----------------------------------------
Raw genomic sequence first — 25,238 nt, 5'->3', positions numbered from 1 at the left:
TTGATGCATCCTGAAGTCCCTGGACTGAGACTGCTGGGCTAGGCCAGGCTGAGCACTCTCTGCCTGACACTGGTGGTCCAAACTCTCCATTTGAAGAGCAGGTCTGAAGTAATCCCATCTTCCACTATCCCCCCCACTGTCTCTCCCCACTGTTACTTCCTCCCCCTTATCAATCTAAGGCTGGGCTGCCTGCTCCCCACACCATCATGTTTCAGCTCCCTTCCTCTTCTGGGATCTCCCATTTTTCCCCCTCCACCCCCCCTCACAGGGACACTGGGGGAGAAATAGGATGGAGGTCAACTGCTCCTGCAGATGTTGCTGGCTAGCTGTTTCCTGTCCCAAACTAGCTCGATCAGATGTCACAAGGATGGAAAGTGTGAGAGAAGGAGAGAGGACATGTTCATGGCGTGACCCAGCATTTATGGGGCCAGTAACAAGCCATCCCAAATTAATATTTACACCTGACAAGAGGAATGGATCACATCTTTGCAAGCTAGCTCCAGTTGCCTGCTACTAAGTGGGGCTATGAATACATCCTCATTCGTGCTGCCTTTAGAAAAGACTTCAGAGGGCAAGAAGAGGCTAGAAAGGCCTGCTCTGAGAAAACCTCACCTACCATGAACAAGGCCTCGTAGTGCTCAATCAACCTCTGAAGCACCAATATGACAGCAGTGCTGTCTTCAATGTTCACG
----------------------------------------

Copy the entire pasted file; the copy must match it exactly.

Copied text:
Raw genomic sequence first — 25,238 nt, 5'->3', positions numbered from 1 at the left:
TTGATGCATCCTGAAGTCCCTGGACTGAGACTGCTGGGCTAGGCCAGGCTGAGCACTCTCTGCCTGACACTGGTGGTCCAAACTCTCCATTTGAAGAGCAGGTCTGAAGTAATCCCATCTTCCACTATCCCCCCCACTGTCTCTCCCCACTGTTACTTCCTCCCCCTTATCAATCTAAGGCTGGGCTGCCTGCTCCCCACACCATCATGTTTCAGCTCCCTTCCTCTTCTGGGATCTCCCATTTTTCCCCCTCCACCCCCCCTCACAGGGACACTGGGGGAGAAATAGGATGGAGGTCAACTGCTCCTGCAGATGTTGCTGGCTAGCTGTTTCCTGTCCCAAACTAGCTCGATCAGATGTCACAAGGATGGAAAGTGTGAGAGAAGGAGAGAGGACATGTTCATGGCGTGACCCAGCATTTATGGGGCCAGTAACAAGCCATCCCAAATTAATATTTACACCTGACAAGAGGAATGGATCACATCTTTGCAAGCTAGCTCCAGTTGCCTGCTACTAAGTGGGGCTATGAATACATCCTCATTCGTGCTGCCTTTAGAAAAGACTTCAGAGGGCAAGAAGAGGCTAGAAAGGCCTGCTCTGAGAAAACCTCACCTACCATGAACAAGGCCTCGTAGTGCTCAATCAACCTCTGAAGCACCAATATGACAGCAGTGCTGTCTTCAATGTTCACG